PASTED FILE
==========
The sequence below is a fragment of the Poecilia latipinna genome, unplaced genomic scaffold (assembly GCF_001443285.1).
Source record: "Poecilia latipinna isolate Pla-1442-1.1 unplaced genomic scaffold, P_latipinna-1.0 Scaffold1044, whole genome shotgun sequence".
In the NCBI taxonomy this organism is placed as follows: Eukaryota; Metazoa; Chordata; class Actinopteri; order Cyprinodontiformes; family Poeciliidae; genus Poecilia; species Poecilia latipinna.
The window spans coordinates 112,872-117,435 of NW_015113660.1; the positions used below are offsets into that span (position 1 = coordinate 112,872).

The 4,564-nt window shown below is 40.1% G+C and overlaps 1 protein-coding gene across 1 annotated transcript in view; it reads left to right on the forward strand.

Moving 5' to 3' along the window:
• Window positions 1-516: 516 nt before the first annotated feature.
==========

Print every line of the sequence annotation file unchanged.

The sequence below is a fragment of the Poecilia latipinna genome, unplaced genomic scaffold (assembly GCF_001443285.1).
Source record: "Poecilia latipinna isolate Pla-1442-1.1 unplaced genomic scaffold, P_latipinna-1.0 Scaffold1044, whole genome shotgun sequence".
In the NCBI taxonomy this organism is placed as follows: Eukaryota; Metazoa; Chordata; class Actinopteri; order Cyprinodontiformes; family Poeciliidae; genus Poecilia; species Poecilia latipinna.
The window spans coordinates 112,872-117,435 of NW_015113660.1; the positions used below are offsets into that span (position 1 = coordinate 112,872).

The 4,564-nt window shown below is 40.1% G+C and overlaps 1 protein-coding gene across 1 annotated transcript in view; it reads left to right on the forward strand.

Moving 5' to 3' along the window:
• Window positions 1-516: 516 nt before the first annotated feature.